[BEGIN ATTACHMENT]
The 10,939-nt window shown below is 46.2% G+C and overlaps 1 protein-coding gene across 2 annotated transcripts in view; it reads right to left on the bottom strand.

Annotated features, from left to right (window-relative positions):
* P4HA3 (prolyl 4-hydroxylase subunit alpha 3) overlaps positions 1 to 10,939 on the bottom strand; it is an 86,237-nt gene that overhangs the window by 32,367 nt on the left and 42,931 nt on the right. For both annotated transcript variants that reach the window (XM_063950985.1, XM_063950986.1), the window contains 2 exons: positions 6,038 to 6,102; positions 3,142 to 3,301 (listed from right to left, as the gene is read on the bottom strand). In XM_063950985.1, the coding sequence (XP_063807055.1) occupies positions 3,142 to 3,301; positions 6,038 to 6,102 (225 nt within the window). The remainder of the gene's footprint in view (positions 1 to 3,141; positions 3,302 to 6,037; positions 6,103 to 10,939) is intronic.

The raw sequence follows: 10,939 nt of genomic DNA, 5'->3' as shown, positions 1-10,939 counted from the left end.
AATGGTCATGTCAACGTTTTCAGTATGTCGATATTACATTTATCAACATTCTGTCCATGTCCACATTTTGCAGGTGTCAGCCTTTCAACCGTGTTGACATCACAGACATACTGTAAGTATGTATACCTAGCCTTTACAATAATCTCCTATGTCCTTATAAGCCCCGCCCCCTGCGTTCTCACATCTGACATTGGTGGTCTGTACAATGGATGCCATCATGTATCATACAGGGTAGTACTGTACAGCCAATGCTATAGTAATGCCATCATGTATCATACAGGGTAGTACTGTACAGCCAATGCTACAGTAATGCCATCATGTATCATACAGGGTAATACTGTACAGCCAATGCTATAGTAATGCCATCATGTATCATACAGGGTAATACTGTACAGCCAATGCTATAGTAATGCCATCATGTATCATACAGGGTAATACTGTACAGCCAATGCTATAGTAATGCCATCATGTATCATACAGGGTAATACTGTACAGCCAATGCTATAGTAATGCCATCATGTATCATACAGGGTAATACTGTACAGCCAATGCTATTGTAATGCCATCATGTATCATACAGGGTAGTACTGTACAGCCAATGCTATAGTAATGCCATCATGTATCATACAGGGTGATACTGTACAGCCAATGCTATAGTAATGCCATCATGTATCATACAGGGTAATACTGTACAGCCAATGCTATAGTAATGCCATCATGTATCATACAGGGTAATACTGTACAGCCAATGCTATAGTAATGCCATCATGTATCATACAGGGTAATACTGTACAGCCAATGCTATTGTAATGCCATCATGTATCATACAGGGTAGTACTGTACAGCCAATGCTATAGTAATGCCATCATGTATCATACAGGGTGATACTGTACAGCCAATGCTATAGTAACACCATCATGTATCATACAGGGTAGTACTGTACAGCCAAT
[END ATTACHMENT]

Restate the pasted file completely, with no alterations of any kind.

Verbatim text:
The 10,939-nt window shown below is 46.2% G+C and overlaps 1 protein-coding gene across 2 annotated transcripts in view; it reads right to left on the bottom strand.

Annotated features, from left to right (window-relative positions):
* P4HA3 (prolyl 4-hydroxylase subunit alpha 3) overlaps positions 1 to 10,939 on the bottom strand; it is an 86,237-nt gene that overhangs the window by 32,367 nt on the left and 42,931 nt on the right. For both annotated transcript variants that reach the window (XM_063950985.1, XM_063950986.1), the window contains 2 exons: positions 6,038 to 6,102; positions 3,142 to 3,301 (listed from right to left, as the gene is read on the bottom strand). In XM_063950985.1, the coding sequence (XP_063807055.1) occupies positions 3,142 to 3,301; positions 6,038 to 6,102 (225 nt within the window). The remainder of the gene's footprint in view (positions 1 to 3,141; positions 3,302 to 6,037; positions 6,103 to 10,939) is intronic.

The raw sequence follows: 10,939 nt of genomic DNA, 5'->3' as shown, positions 1-10,939 counted from the left end.
AATGGTCATGTCAACGTTTTCAGTATGTCGATATTACATTTATCAACATTCTGTCCATGTCCACATTTTGCAGGTGTCAGCCTTTCAACCGTGTTGACATCACAGACATACTGTAAGTATGTATACCTAGCCTTTACAATAATCTCCTATGTCCTTATAAGCCCCGCCCCCTGCGTTCTCACATCTGACATTGGTGGTCTGTACAATGGATGCCATCATGTATCATACAGGGTAGTACTGTACAGCCAATGCTATAGTAATGCCATCATGTATCATACAGGGTAGTACTGTACAGCCAATGCTACAGTAATGCCATCATGTATCATACAGGGTAATACTGTACAGCCAATGCTATAGTAATGCCATCATGTATCATACAGGGTAATACTGTACAGCCAATGCTATAGTAATGCCATCATGTATCATACAGGGTAATACTGTACAGCCAATGCTATAGTAATGCCATCATGTATCATACAGGGTAATACTGTACAGCCAATGCTATAGTAATGCCATCATGTATCATACAGGGTAATACTGTACAGCCAATGCTATTGTAATGCCATCATGTATCATACAGGGTAGTACTGTACAGCCAATGCTATAGTAATGCCATCATGTATCATACAGGGTGATACTGTACAGCCAATGCTATAGTAATGCCATCATGTATCATACAGGGTAATACTGTACAGCCAATGCTATAGTAATGCCATCATGTATCATACAGGGTAATACTGTACAGCCAATGCTATAGTAATGCCATCATGTATCATACAGGGTAATACTGTACAGCCAATGCTATTGTAATGCCATCATGTATCATACAGGGTAGTACTGTACAGCCAATGCTATAGTAATGCCATCATGTATCATACAGGGTGATACTGTACAGCCAATGCTATAGTAACACCATCATGTATCATACAGGGTAGTACTGTACAGCCAAT